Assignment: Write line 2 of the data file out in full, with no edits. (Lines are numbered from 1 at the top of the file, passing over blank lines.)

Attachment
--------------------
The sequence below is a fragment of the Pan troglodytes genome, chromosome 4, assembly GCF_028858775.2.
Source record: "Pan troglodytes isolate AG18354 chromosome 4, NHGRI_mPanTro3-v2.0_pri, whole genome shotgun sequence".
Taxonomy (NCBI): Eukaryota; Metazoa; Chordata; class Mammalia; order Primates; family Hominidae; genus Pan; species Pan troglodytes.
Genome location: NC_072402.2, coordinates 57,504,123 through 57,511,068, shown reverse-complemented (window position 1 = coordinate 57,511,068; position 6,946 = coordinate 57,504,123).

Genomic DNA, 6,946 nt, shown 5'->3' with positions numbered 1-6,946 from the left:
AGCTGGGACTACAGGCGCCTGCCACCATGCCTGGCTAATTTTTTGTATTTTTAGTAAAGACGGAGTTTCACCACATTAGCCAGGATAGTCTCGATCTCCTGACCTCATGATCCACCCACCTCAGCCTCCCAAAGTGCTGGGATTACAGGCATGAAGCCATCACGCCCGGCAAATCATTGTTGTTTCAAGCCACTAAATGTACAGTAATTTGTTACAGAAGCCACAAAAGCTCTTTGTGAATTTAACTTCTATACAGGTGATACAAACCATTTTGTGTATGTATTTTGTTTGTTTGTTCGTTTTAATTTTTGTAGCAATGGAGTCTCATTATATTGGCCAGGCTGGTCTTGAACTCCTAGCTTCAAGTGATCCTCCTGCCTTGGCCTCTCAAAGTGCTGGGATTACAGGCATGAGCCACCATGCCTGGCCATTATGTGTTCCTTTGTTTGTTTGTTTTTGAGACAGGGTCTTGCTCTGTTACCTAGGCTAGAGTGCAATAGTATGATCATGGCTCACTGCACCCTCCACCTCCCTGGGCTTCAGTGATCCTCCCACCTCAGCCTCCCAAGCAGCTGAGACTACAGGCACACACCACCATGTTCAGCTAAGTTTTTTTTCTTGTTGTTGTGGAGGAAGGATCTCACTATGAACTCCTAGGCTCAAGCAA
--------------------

Source record: "Pan troglodytes isolate AG18354 chromosome 4, NHGRI_mPanTro3-v2.0_pri, whole genome shotgun sequence".